Day 1 Bankruptcy Filed
Commencement of Case
A voluntary Will County, Illinois bankruptcy case is commenced by filing a Petition with the Bankruptcy Court. A husband and wife may file one petition together and commence a joint case. A schedule of assets and liabilities, a schedule of current income and expenditures, a schedule of executory contracts and unexpired leases, and a statement of financial affairs must be filed with the Illinois Bankruptcy Court.
About 1 Week after Bankruptcy Filed
Court Mails a Notice of Bankruptcy Filing
Approximately 1 week after the bankruptcy is filed, the court mails a Notice of Commencement of Case to the debtor and to the creditors included in the list of creditors. The notice contains the date and time of your court hearing (called “meeting of creditors”), deadlines for objections to discharge and the name of the Northern Illinois District bankruptcy trustee appointed to oversee your case.
30 Days after Illinois Bankruptcy Filed
Chapter 7: Statement of Intention regarding secured debt must be filed
Within 30 days after a Chapter 7 has been filed (or before the § 341 meeting if that is earlier), the debtor must file a Statement of Intention regarding his or her secured debts, e.g. home mortgages, auto loans, etc.. That statement indicates whether the debtor intends to: (1) reaffirm the debt and continue making payments, (2) redeem the property by immediately paying the value of the property, or (3) surrender the property.
Before Meeting of Creditors
Provide copies of tax returns
Not later than 7 days before the date first set for the first meeting of creditors, the debtor shall provide a copy of his or her most recent federal and state income tax return to the Illinois bankruptcy trustee and to any creditors that have requested it
About 4-6 Weeks after Bankruptcy Filed
§ 341 Meeting (Creditor’s Meeting)
A Meeting of Creditors (also known as “Section 341 Hearing”) is usually held approximately four to six weeks after Bankruptcy is filed. The date and time of this meeting is stated in the Notice of Commencement of Case mailed by the court. Each debtor is required to attend this meeting and testify under oath, but most creditors do not come to the meeting.
30 Days after Meeting of Creditors
Deadline to file objection to claim of exemption
The debtor’s property must be claimed as exempt under the law in order to protect it from creditors. If the Trustee or a creditor disputes the debtor’s exemptions, they must file an objection within 30 days after the 341 meeting. Note: If the case has been properly prepared this type of objection should rarely occur.
Chapter 7: Debtor must perform under the Statement of Intention
In Chapter 7, the debtor must perform under the Statement of Intention, and (1) reaffirm the secured debt and continue to make the payments remaining for the balance of the debt, (2) redeem the property by immediately paying the value of the property, or (3) surrendering the property. [Note: Another section of the bankruptcy code appears to specify a time of 45 days after the meeting for the same action. See 11 U.S.C. § 521(a)(2)(B); and 11 U.S.C. § 521(a)(6) ]
60 Days after Meeting of Creditors
Deadline for Creditors to Object to Discharge of a Debt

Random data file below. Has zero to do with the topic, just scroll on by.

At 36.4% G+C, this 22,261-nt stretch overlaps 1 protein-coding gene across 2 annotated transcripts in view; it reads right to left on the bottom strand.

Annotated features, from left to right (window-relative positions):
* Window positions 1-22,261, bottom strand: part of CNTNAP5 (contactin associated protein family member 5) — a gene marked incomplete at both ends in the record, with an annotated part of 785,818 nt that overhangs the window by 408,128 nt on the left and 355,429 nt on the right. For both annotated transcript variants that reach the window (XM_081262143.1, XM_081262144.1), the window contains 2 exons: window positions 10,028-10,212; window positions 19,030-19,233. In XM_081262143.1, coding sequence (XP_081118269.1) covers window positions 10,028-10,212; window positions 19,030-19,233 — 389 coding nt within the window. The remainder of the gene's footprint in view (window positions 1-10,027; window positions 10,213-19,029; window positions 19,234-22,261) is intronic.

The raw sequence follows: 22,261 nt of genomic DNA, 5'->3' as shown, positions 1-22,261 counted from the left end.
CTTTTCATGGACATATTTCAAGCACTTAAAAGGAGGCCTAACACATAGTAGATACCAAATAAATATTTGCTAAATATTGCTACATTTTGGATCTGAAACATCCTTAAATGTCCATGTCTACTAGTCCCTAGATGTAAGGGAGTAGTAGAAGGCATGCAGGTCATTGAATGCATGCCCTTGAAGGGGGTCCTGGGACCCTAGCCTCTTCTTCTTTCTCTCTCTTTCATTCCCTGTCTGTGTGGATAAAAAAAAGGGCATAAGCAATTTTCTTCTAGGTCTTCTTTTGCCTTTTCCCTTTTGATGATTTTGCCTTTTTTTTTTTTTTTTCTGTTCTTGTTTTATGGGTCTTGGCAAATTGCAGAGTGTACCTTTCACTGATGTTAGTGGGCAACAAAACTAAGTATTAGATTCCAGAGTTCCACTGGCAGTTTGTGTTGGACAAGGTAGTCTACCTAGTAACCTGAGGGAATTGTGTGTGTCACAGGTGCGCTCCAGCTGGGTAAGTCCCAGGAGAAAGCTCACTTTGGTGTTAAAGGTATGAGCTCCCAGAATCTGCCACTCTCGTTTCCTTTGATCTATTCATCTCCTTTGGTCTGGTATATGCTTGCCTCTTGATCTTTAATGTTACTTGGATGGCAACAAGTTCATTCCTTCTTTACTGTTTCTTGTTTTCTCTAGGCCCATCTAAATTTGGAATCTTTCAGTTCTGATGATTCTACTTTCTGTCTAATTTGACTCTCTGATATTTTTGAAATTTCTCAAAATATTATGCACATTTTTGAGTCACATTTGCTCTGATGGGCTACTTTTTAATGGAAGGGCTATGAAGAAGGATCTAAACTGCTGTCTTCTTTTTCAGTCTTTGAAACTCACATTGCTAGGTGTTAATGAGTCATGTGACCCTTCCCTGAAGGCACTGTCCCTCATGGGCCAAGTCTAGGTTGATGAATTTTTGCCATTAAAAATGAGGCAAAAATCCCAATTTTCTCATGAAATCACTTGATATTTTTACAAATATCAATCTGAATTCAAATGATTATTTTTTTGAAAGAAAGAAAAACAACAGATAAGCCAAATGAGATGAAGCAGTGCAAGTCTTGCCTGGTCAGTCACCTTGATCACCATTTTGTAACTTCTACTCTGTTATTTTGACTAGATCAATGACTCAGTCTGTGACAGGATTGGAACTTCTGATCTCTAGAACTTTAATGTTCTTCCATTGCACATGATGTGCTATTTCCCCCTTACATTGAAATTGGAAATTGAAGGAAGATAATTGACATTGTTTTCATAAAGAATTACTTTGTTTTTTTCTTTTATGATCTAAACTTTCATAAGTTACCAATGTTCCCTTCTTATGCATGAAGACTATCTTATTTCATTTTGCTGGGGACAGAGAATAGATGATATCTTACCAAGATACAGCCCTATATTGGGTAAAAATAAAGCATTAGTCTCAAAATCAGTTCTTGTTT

Creditors have 60 days after the meeting of creditors to file a complaint objecting to the discharge of debts which were obtained by false pretenses, a false representation, or actual fraud; debt from fraud or defalcation while acting in a fiduciary capacity, embezzlement or larceny; and debt for willful and malicious injury. This deadline applies to objections to discharge of: Consumer debts owed to a single creditor of more than $500 for luxury goods or services obtained within 90 days before a Chapter 7 bankruptcy.
Deadline for Creditors to Object to Discharge of all Debts
Creditors have 60 days after the first date set for 341 meeting to file a complaint objecting to the discharge of all debts because of misconduct including transfer, destruction or concealment of property; concealment, destruction, falsification or failure to keep financial records; making false statements; withholding information; failing to explain losses; failure to respond to material questions; having received a discharge in a prior case filed within the last 6 years.
More than 60 Days after Meeting of Creditors
Discharge Order entered
Court rules require that the discharge be entered “forthwith” after the expiration of the time for objecting to discharge or moving to dismiss the case. The time for those objections expires 60 days after the first date set for creditor’s meeting. The discharge is not absolute or final. The Trustee can ask that the discharge be set aside if the debtor does not turn over non-exempt property, if the debtor fails to perform other duties, or if there were other matters pending which would result in the denial of the discharge.
Your case is not actually closed until the court issues a Final Decree. The “Discharge Order” and the “Final Decree” don’t necessarily come at the same time, although they often do if a case is a “no-asset” case. A no-asset case is a case where all of the debtor’s property is exempt.
However, if there is some property that is not exempt, then the bankruptcy case will remain open as long as it takes for the Trustee to liquidate the non-exempt property, distribute the funds to creditors, and file a final report. When the Final Decree is issued the case is closed.
As a practical matter once the discharge is entered a few months after filing the debtor is able to move forward with his or her life. Even if the trustee has additional duties to complete before he files a final report, this does not usually affect the debtor.
Please call Hamilton & Antonsen, Ltd. at 815.729.9220 for more information or to file an Illinois Chapter 7 bankruptcy case.